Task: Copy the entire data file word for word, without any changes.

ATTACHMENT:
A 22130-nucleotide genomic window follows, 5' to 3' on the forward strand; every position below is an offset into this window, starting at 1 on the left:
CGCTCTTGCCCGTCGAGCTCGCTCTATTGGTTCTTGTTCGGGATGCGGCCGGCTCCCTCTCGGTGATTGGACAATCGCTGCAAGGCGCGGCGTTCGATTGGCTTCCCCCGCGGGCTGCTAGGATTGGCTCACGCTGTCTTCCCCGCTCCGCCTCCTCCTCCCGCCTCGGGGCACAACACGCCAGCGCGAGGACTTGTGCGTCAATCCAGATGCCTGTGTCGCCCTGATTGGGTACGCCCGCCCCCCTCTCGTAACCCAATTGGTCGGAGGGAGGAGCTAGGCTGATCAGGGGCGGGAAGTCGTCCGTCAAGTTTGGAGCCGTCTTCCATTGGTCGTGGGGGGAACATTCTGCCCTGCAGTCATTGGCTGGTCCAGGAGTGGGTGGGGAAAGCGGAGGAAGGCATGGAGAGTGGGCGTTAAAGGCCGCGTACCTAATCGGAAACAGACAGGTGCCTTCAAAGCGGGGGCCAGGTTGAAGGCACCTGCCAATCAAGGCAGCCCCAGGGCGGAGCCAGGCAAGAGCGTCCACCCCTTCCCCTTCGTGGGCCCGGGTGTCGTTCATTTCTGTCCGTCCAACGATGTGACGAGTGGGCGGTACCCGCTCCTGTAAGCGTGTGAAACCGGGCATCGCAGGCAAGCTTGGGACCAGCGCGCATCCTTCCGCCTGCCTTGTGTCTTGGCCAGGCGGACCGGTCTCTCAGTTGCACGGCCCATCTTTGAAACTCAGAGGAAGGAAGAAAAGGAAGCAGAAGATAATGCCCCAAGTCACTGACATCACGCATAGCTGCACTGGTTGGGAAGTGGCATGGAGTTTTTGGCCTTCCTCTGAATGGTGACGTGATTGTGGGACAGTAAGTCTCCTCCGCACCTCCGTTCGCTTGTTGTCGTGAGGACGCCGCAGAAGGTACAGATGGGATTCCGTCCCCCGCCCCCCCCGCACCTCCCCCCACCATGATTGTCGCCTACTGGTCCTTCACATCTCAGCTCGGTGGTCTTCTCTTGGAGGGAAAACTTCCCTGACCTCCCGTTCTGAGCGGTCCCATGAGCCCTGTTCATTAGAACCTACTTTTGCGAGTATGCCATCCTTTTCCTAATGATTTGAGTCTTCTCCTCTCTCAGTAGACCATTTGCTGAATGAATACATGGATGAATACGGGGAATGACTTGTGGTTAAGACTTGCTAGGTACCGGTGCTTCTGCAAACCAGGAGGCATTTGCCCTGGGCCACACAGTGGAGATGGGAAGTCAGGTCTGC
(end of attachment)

A 22130-nucleotide genomic window follows, 5' to 3' on the forward strand; every position below is an offset into this window, starting at 1 on the left:
CGCTCTTGCCCGTCGAGCTCGCTCTATTGGTTCTTGTTCGGGATGCGGCCGGCTCCCTCTCGGTGATTGGACAATCGCTGCAAGGCGCGGCGTTCGATTGGCTTCCCCCGCGGGCTGCTAGGATTGGCTCACGCTGTCTTCCCCGCTCCGCCTCCTCCTCCCGCCTCGGGGCACAACACGCCAGCGCGAGGACTTGTGCGTCAATCCAGATGCCTGTGTCGCCCTGATTGGGTACGCCCGCCCCCCTCTCGTAACCCAATTGGTCGGAGGGAGGAGCTAGGCTGATCAGGGGCGGGAAGTCGTCCGTCAAGTTTGGAGCCGTCTTCCATTGGTCGTGGGGGGAACATTCTGCCCTGCAGTCATTGGCTGGTCCAGGAGTGGGTGGGGAAAGCGGAGGAAGGCATGGAGAGTGGGCGTTAAAGGCCGCGTACCTAATCGGAAACAGACAGGTGCCTTCAAAGCGGGGGCCAGGTTGAAGGCACCTGCCAATCAAGGCAGCCCCAGGGCGGAGCCAGGCAAGAGCGTCCACCCCTTCCCCTTCGTGGGCCCGGGTGTCGTTCATTTCTGTCCGTCCAACGATGTGACGAGTGGGCGGTACCCGCTCCTGTAAGCGTGTGAAACCGGGCATCGCAGGCAAGCTTGGGACCAGCGCGCATCCTTCCGCCTGCCTTGTGTCTTGGCCAGGCGGACCGGTCTCTCAGTTGCACGGCCCATCTTTGAAACTCAGAGGAAGGAAGAAAAGGAAGCAGAAGATAATGCCCCAAGTCACTGACATCACGCATAGCTGCACTGGTTGGGAAGTGGCATGGAGTTTTTGGCCTTCCTCTGAATGGTGACGTGATTGTGGGACAGTAAGTCTCCTCCGCACCTCCGTTCGCTTGTTGTCGTGAGGACGCCGCAGAAGGTACAGATGGGATTCCGTCCCCCGCCCCCCCCGCACCTCCCCCCACCATGATTGTCGCCTACTGGTCCTTCACATCTCAGCTCGGTGGTCTTCTCTTGGAGGGAAAACTTCCCTGACCTCCCGTTCTGAGCGGTCCCATGAGCCCTGTTCATTAGAACCTACTTTTGCGAGTATGCCATCCTTTTCCTAATGATTTGAGTCTTCTCCTCTCTCAGTAGACCATTTGCTGAATGAATACATGGATGAATACGGGGAATGACTTGTGGTTAAGACTTGCTAGGTACCGGTGCTTCTGCAAACCAGGAGGCATTTGCCCTGGGCCACACAGTGGAGATGGGAAGTCAGGTCTGC